And if that is true, this is a scandal of considerable consequence.
Moreover, there has been reporting that the CIA actually did convey its doubts about forged evidence. For example, the Washington Post reported on March 22, 2003: “CIA officials now say they communicated significant doubts to the administration about the evidence backing up charges that Iraq tried to purchase uranium from Africa for nuclear weapons, charges that found their way into President Bush’s State of the Union address, a State Department ‘factsheet’ and public remarks by numerous senior officials.” (11)
A March 15, 2003, Los Angeles Times article reported that the CIA “first heard allegations that Iraq was seeking uranium from Niger in late 2001.” The article continued: “Initially, the existence of the documents ‘was reported to us second- or third- hand,’ the official said. ‘We included that in some of our reporting, although it was all caveated because we had concerns about the accuracy of that information.’” (12)
If the White House account is true, all of this reporting is wrong.
And I have one final question. There has been considerable reporting about how deeply the Vice President was involved in the intelligence.
According to the Washington Post, “Vice President Cheney and his most senior aide made multiple trips to the CIA over the past year to question analysts studying Iraq’s weapons programs.” The Vice President was reportedly “taking the lead in the Administration” and had an “unusual hands-on role.” (13)
We need to square the Vice President’s detailed involvement in the intelligence on Iraq with today’s claim that the Vice President didn’t know about the forged evidence.
Today’s story presents us with an unavoidable obligation. We must find out whether the CIA deceived the president as he was developing his Iraq policy or whether it is deceiving the public now to protect the president and the vice-president. And the only way to answer this question is by uncovering and disclosing all the relevant facts.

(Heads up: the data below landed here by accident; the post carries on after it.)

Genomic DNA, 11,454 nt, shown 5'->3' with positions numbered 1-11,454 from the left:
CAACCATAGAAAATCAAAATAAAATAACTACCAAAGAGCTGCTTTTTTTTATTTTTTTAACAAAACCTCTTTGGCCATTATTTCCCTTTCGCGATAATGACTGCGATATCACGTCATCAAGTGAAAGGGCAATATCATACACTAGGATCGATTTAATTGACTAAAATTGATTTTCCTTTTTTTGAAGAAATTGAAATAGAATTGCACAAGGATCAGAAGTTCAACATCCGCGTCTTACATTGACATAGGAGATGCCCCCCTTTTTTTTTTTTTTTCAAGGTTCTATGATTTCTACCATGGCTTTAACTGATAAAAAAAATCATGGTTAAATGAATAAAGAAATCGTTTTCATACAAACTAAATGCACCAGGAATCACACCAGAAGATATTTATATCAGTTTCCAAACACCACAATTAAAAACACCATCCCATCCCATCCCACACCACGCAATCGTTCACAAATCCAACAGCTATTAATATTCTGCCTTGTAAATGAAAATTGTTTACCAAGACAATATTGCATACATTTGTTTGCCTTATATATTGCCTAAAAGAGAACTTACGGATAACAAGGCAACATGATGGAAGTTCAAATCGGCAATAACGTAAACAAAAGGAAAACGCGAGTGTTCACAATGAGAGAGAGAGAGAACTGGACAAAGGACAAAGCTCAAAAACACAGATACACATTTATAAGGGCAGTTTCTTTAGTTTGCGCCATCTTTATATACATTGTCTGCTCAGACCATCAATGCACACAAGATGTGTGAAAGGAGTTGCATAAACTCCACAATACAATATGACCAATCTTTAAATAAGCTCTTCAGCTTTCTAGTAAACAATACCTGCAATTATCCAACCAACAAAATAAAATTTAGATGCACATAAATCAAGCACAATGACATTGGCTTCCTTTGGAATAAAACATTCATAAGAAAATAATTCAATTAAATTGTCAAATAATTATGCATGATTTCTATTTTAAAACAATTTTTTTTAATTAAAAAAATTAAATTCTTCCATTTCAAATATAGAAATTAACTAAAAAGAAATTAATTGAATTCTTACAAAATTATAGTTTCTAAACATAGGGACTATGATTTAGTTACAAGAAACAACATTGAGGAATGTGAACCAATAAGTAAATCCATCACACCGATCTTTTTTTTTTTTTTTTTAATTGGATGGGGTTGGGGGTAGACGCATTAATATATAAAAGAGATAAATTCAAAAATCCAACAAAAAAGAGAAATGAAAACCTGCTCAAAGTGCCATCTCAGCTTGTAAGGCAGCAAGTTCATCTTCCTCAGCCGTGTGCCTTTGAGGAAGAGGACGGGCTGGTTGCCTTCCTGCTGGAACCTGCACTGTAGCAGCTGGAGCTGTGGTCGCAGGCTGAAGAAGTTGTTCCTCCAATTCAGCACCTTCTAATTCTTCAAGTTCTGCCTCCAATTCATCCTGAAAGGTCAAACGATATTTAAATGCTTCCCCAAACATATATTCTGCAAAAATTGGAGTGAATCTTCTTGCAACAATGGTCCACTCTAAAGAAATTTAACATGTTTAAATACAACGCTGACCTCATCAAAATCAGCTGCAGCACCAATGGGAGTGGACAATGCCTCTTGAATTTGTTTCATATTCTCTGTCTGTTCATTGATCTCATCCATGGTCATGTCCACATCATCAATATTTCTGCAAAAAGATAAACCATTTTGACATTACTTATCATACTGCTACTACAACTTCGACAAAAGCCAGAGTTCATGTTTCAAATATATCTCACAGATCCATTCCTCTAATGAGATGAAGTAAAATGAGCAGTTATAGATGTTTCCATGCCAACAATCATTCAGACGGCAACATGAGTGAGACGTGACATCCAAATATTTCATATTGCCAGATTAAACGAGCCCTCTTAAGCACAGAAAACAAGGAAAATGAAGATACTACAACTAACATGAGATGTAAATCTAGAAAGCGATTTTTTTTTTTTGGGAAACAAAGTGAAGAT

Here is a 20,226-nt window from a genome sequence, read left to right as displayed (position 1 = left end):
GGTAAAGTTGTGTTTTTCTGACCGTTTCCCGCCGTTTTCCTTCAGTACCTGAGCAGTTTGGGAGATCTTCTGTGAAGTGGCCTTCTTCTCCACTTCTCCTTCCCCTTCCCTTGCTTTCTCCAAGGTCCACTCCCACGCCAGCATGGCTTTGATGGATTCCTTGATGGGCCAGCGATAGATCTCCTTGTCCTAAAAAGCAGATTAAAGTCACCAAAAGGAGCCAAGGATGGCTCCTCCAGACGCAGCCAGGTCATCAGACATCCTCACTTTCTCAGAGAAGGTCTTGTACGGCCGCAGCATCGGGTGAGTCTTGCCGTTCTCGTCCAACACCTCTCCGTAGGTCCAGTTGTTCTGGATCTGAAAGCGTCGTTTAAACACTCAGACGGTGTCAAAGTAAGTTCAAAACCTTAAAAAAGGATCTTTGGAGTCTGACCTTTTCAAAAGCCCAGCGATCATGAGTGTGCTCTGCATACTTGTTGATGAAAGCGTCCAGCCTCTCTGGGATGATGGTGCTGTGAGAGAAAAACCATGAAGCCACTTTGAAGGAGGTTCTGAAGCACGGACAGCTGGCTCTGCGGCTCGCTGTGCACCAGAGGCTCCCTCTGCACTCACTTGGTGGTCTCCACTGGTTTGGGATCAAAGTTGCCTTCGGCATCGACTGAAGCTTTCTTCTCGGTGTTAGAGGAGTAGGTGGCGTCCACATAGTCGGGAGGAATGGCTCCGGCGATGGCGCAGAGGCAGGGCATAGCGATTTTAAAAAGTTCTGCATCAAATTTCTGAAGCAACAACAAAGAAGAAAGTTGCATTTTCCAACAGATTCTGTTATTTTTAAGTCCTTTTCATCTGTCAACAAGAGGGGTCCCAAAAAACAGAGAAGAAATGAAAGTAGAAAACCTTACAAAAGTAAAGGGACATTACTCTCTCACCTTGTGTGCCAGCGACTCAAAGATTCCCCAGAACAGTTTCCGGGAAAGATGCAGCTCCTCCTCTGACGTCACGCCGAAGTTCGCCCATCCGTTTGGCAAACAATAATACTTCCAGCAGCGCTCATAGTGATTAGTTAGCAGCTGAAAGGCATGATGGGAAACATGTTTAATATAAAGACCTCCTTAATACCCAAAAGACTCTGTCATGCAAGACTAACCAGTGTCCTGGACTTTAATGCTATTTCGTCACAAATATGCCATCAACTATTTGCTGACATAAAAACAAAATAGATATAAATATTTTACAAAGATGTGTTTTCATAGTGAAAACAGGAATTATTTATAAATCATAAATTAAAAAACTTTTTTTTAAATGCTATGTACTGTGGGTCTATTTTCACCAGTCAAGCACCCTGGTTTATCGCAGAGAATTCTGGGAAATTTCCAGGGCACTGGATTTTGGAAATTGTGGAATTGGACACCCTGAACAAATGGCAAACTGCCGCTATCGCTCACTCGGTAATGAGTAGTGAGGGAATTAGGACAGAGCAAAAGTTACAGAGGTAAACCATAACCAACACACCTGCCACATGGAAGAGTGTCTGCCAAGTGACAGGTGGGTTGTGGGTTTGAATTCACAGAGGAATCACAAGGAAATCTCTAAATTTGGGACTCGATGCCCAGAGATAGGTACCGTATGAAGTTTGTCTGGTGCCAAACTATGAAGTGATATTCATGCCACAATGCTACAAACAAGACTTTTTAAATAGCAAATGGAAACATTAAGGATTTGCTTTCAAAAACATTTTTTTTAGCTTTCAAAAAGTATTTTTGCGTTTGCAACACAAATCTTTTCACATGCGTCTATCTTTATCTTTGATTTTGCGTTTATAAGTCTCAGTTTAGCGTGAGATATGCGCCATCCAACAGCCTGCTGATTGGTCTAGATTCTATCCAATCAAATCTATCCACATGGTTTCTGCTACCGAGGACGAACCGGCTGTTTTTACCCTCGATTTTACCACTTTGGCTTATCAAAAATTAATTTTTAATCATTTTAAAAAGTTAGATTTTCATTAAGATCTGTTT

Henry A. Waxman is the Ranking Minority Member on the House Committee on Government Reform
(1) Some Evidence on Iraq Called Fake; U.N. Inspector Says Documents on Purchases Were Forged, Washington Post (March 8, 2003).
(2) See, e.g., CIA Questioned Documents Linking Iraq, Uranium Ore, Washington Post (March 22, 2003) (quoting a White House spokesman as saying, “all presidential speeches are fully vetted by the White House staff and relevant US government agencies for factual
(3) CIA Did Not Share Doubt on Iraq Data; Bush Used Report of Uranium Bid, Washington Post (June 12, 2003).
(5) (Over)selling the World on War, Newsweek (June 9, 2003).
(6) United States Department of State, Fact Sheet, Illustrative Examples of Omissions from the Iraqi Declaration to the United Nations Security Council (Dec. 19, 2002).
(7) Letter from Paul V. Kelly, Assistant Secretary of State for Legislative Affairs, to Rep. Henry A. Waxman (Apr. 29, 2003).
(8) US Accuses Iraqi Weapons Report of Failing To Meet UN’s Demands, NBC Nightly News (Dec. 19, 2002).
(9) Iraq Arms Report Has Big Omissions, US Officials Say, New York Times (December 13, 2002).
(10) See, e.g., This Week with George Stephanopoulos, ABC News (June 8, 2003) quoting National Security Advisor Condoleezza Rice as saying: “I am telling you that when this was raised with the intelligence community, they said what we could say” and “we actually do go through the process of asking the intelligence community, can you say this? Can you say that? Can you say this?”
(11) CIA Questioned Documents, supra note 2.
(12) Italy May Have Been Misled by Fake Iraq Arms Papers, US Says, Los Angeles Times (March 15, 2003).
(13) Some Iraq Analysts Felt Pressure From Cheney Visits, Washington Post (June 5, 2003).